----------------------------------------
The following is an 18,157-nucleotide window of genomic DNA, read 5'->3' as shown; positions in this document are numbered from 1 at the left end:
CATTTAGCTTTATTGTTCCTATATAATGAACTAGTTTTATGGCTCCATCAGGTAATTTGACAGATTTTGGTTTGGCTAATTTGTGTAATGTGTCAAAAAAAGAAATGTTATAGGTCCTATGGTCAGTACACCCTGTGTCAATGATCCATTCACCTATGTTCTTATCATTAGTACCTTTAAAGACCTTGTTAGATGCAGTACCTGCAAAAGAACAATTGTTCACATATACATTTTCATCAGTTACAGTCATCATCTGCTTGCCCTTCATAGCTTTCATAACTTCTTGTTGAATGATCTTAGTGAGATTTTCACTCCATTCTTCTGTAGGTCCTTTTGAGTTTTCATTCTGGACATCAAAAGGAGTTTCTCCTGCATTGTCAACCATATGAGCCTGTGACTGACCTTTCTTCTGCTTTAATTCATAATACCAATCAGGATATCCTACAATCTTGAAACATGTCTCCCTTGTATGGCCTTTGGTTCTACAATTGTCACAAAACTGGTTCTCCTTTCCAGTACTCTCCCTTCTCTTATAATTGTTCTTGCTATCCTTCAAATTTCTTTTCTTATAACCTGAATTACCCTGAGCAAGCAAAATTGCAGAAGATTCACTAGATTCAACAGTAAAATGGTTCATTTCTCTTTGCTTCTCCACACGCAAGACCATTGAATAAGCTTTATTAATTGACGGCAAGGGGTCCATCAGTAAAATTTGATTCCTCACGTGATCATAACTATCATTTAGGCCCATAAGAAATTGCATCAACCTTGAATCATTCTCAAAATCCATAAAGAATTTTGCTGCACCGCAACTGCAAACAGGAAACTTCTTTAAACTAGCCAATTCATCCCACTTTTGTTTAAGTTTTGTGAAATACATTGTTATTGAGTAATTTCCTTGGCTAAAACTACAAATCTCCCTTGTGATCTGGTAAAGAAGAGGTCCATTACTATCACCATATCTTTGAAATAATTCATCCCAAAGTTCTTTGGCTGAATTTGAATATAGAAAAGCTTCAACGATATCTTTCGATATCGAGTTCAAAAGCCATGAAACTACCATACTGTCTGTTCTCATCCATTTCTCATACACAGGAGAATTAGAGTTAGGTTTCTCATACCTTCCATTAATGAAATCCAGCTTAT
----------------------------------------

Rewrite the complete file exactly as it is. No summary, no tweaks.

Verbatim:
The following is an 18,157-nucleotide window of genomic DNA, read 5'->3' as shown; positions in this document are numbered from 1 at the left end:
CATTTAGCTTTATTGTTCCTATATAATGAACTAGTTTTATGGCTCCATCAGGTAATTTGACAGATTTTGGTTTGGCTAATTTGTGTAATGTGTCAAAAAAAGAAATGTTATAGGTCCTATGGTCAGTACACCCTGTGTCAATGATCCATTCACCTATGTTCTTATCATTAGTACCTTTAAAGACCTTGTTAGATGCAGTACCTGCAAAAGAACAATTGTTCACATATACATTTTCATCAGTTACAGTCATCATCTGCTTGCCCTTCATAGCTTTCATAACTTCTTGTTGAATGATCTTAGTGAGATTTTCACTCCATTCTTCTGTAGGTCCTTTTGAGTTTTCATTCTGGACATCAAAAGGAGTTTCTCCTGCATTGTCAACCATATGAGCCTGTGACTGACCTTTCTTCTGCTTTAATTCATAATACCAATCAGGATATCCTACAATCTTGAAACATGTCTCCCTTGTATGGCCTTTGGTTCTACAATTGTCACAAAACTGGTTCTCCTTTCCAGTACTCTCCCTTCTCTTATAATTGTTCTTGCTATCCTTCAAATTTCTTTTCTTATAACCTGAATTACCCTGAGCAAGCAAAATTGCAGAAGATTCACTAGATTCAACAGTAAAATGGTTCATTTCTCTTTGCTTCTCCACACGCAAGACCATTGAATAAGCTTTATTAATTGACGGCAAGGGGTCCATCAGTAAAATTTGATTCCTCACGTGATCATAACTATCATTTAGGCCCATAAGAAATTGCATCAACCTTGAATCATTCTCAAAATCCATAAAGAATTTTGCTGCACCGCAACTGCAAACAGGAAACTTCTTTAAACTAGCCAATTCATCCCACTTTTGTTTAAGTTTTGTGAAATACATTGTTATTGAGTAATTTCCTTGGCTAAAACTACAAATCTCCCTTGTGATCTGGTAAAGAAGAGGTCCATTACTATCACCATATCTTTGAAATAATTCATCCCAAAGTTCTTTGGCTGAATTTGAATATAGAAAAGCTTCAACGATATCTTTCGATATCGAGTTCAAAAGCCATGAAACTACCATACTGTCTGTTCTCATCCATTTCTCATACACAGGAGAATTAGAGTTAGGTTTCTCATACCTTCCATTAATGAAATCCAGCTTAT